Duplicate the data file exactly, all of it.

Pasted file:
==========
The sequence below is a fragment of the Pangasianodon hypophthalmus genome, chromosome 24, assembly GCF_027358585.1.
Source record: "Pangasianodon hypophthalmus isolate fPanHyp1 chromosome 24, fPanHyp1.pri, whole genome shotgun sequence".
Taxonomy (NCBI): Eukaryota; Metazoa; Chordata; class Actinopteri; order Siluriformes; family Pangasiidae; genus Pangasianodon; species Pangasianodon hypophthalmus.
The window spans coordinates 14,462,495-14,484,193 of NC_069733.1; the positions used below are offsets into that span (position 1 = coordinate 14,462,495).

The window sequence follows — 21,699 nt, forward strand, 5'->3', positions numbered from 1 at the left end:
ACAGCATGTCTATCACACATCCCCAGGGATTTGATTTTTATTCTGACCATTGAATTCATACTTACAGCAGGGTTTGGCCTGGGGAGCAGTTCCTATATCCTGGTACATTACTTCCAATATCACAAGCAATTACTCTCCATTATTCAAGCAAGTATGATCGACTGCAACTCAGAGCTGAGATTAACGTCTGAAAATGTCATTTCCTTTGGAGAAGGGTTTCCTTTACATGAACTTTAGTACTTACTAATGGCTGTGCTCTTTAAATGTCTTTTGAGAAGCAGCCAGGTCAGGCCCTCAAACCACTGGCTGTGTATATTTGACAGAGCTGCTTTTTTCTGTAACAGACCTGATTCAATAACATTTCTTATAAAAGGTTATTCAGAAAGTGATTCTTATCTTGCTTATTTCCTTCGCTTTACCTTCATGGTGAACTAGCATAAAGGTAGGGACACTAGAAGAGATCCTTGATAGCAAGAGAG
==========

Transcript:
The sequence below is a fragment of the Pangasianodon hypophthalmus genome, chromosome 24, assembly GCF_027358585.1.
Source record: "Pangasianodon hypophthalmus isolate fPanHyp1 chromosome 24, fPanHyp1.pri, whole genome shotgun sequence".
Taxonomy (NCBI): Eukaryota; Metazoa; Chordata; class Actinopteri; order Siluriformes; family Pangasiidae; genus Pangasianodon; species Pangasianodon hypophthalmus.
The window spans coordinates 14,462,495-14,484,193 of NC_069733.1; the positions used below are offsets into that span (position 1 = coordinate 14,462,495).

The window sequence follows — 21,699 nt, forward strand, 5'->3', positions numbered from 1 at the left end:
ACAGCATGTCTATCACACATCCCCAGGGATTTGATTTTTATTCTGACCATTGAATTCATACTTACAGCAGGGTTTGGCCTGGGGAGCAGTTCCTATATCCTGGTACATTACTTCCAATATCACAAGCAATTACTCTCCATTATTCAAGCAAGTATGATCGACTGCAACTCAGAGCTGAGATTAACGTCTGAAAATGTCATTTCCTTTGGAGAAGGGTTTCCTTTACATGAACTTTAGTACTTACTAATGGCTGTGCTCTTTAAATGTCTTTTGAGAAGCAGCCAGGTCAGGCCCTCAAACCACTGGCTGTGTATATTTGACAGAGCTGCTTTTTTCTGTAACAGACCTGATTCAATAACATTTCTTATAAAAGGTTATTCAGAAAGTGATTCTTATCTTGCTTATTTCCTTCGCTTTACCTTCATGGTGAACTAGCATAAAGGTAGGGACACTAGAAGAGATCCTTGATAGCAAGAGAG